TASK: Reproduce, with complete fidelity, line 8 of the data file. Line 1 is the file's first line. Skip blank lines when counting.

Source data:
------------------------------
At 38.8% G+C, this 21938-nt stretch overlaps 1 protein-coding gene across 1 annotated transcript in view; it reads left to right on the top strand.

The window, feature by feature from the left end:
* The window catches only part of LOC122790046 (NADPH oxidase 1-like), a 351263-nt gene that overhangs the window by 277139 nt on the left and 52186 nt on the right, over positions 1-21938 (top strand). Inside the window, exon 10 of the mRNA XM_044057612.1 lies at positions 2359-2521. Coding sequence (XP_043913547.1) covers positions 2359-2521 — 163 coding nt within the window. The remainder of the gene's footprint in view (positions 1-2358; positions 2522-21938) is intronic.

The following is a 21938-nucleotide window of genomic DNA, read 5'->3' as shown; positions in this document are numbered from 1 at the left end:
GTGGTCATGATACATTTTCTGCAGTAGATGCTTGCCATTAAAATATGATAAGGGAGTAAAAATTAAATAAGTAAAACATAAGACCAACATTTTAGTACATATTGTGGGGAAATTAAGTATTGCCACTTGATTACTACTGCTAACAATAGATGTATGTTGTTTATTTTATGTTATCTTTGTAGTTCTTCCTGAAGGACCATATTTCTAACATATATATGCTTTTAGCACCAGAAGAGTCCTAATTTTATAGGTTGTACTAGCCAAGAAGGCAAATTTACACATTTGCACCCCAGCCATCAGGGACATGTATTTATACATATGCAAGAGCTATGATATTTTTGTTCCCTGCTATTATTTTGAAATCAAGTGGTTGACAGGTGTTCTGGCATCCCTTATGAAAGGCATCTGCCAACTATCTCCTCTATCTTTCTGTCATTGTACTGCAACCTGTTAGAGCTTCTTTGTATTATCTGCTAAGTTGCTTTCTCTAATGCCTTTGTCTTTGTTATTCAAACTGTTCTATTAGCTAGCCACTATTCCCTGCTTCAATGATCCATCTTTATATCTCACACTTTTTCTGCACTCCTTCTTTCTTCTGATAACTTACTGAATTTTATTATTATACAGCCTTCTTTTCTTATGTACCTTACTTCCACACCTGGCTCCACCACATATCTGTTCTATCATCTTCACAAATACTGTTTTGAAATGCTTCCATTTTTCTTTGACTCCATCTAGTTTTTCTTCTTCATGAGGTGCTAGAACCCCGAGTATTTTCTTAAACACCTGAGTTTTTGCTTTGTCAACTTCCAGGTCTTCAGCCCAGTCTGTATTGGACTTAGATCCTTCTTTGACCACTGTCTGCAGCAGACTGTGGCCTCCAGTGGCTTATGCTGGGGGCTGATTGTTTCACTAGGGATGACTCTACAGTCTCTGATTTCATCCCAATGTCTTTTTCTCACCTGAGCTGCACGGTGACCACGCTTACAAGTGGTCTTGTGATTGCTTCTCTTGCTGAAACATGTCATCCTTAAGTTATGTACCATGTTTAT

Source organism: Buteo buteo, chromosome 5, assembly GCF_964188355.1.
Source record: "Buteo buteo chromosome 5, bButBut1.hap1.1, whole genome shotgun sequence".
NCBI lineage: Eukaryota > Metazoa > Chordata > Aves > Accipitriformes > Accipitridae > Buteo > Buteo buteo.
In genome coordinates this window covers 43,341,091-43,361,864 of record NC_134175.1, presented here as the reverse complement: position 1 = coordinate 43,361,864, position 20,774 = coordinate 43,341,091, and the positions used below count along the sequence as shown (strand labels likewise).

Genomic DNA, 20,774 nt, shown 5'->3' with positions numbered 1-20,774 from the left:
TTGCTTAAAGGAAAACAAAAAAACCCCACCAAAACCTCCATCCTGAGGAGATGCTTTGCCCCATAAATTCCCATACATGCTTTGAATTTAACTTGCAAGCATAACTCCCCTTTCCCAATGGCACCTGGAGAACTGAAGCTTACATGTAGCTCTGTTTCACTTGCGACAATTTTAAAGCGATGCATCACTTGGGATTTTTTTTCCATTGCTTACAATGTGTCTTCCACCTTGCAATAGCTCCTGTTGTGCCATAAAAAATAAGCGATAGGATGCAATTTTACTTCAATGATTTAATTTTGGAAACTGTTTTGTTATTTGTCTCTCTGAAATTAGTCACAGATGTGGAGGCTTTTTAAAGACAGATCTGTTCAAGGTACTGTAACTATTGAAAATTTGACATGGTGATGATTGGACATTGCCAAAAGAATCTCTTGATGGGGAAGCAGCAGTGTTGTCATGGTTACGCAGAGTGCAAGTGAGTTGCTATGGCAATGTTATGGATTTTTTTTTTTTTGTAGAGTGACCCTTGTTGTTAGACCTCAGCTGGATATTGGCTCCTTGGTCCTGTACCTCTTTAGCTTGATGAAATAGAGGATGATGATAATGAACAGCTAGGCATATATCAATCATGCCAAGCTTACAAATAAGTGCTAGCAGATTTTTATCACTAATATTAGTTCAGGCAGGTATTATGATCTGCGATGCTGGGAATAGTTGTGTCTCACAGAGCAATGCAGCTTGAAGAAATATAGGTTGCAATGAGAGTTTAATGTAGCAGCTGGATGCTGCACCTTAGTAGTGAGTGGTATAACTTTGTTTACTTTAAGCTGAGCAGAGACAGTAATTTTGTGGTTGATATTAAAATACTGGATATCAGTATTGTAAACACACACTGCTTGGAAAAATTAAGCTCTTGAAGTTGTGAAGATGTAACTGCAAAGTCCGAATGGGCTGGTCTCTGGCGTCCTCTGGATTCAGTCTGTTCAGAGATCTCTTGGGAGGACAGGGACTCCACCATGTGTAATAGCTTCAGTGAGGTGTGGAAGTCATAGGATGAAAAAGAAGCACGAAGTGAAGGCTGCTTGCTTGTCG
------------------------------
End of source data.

NCBI lineage: Eukaryota > Metazoa > Chordata > Aves > Accipitriformes > Accipitridae > Buteo > Buteo buteo.